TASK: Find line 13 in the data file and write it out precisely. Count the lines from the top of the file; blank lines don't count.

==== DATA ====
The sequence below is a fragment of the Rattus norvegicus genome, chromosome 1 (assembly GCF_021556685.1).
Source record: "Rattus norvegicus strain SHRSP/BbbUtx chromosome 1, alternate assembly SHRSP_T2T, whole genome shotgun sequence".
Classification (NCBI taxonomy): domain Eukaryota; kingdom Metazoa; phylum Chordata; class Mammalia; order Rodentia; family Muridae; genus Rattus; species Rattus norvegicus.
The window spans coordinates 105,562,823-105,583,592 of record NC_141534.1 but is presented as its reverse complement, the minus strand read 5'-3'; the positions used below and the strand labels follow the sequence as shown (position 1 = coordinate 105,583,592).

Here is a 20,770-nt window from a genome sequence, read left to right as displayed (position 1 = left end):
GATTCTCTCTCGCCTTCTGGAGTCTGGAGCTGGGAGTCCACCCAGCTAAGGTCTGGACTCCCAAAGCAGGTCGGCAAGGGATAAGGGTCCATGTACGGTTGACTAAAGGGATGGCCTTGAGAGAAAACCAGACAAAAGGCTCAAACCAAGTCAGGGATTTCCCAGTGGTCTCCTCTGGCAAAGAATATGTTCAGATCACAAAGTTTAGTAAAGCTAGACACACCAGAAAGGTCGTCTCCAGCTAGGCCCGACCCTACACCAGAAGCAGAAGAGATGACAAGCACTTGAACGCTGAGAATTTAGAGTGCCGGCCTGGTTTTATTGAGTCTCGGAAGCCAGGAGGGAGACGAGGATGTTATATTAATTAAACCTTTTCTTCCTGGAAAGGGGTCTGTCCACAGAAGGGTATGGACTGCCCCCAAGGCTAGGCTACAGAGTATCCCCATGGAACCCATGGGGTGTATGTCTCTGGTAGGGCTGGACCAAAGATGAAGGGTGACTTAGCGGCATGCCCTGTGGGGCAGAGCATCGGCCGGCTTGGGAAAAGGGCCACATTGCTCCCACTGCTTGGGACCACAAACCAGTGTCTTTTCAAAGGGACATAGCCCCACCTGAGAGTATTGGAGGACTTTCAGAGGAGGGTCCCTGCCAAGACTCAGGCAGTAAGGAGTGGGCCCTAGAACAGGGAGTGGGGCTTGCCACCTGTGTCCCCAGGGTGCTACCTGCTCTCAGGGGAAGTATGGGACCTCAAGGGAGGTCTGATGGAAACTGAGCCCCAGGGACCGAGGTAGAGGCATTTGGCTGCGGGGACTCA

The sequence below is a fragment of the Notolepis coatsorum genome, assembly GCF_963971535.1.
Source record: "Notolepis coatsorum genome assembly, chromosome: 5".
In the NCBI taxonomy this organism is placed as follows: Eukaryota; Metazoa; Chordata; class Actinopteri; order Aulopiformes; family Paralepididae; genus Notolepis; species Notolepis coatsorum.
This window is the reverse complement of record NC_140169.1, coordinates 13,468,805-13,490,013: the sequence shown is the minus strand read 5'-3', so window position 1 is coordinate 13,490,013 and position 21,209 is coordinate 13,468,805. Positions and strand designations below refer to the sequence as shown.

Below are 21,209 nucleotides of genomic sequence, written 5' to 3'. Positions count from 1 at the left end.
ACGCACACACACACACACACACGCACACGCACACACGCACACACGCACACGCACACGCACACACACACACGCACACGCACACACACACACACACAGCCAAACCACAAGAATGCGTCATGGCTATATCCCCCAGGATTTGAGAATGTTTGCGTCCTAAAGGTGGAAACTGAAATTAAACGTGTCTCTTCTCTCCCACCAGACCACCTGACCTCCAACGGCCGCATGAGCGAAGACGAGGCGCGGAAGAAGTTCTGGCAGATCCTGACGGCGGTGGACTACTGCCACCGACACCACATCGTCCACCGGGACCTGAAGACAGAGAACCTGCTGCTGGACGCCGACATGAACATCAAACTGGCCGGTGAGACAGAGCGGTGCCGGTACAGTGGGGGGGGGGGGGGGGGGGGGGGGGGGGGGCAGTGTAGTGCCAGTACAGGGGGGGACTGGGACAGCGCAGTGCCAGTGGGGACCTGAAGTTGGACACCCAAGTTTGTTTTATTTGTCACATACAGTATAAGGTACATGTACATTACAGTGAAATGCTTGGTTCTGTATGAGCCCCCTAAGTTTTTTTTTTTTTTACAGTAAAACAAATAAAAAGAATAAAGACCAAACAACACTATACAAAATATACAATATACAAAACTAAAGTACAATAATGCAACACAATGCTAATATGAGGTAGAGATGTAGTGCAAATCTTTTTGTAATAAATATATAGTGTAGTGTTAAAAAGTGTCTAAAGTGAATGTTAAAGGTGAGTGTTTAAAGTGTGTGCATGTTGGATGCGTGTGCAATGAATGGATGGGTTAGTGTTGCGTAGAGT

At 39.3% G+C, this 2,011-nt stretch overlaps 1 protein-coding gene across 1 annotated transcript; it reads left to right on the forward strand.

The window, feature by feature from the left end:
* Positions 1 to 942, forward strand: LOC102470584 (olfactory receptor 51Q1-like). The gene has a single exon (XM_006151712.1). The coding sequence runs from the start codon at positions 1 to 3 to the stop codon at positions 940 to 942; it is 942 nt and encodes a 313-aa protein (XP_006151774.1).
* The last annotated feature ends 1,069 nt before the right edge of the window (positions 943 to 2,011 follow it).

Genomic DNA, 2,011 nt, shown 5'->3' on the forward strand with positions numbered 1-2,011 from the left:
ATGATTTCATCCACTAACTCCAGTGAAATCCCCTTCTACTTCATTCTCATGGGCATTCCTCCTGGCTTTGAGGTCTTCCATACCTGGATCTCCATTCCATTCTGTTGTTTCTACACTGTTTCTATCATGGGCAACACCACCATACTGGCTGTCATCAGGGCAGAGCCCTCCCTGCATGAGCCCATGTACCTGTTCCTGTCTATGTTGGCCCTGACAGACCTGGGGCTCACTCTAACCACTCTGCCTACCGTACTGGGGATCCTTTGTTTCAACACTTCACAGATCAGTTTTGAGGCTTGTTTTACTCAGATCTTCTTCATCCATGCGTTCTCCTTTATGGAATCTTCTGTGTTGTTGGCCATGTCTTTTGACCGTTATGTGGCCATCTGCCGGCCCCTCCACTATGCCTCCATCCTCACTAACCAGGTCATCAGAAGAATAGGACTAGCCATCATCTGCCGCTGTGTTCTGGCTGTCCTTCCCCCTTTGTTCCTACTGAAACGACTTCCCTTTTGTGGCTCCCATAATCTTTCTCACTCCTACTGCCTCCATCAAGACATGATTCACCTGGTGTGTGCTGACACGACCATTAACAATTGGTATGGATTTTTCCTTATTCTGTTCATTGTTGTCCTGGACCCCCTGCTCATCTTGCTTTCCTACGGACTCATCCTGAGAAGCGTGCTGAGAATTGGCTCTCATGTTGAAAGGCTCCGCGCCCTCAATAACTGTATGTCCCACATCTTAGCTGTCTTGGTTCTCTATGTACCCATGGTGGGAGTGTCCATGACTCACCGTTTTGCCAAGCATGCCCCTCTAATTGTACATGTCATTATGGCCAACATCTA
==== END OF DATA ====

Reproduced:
At 39.3% G+C, this 2,011-nt stretch overlaps 1 protein-coding gene across 1 annotated transcript; it reads left to right on the forward strand.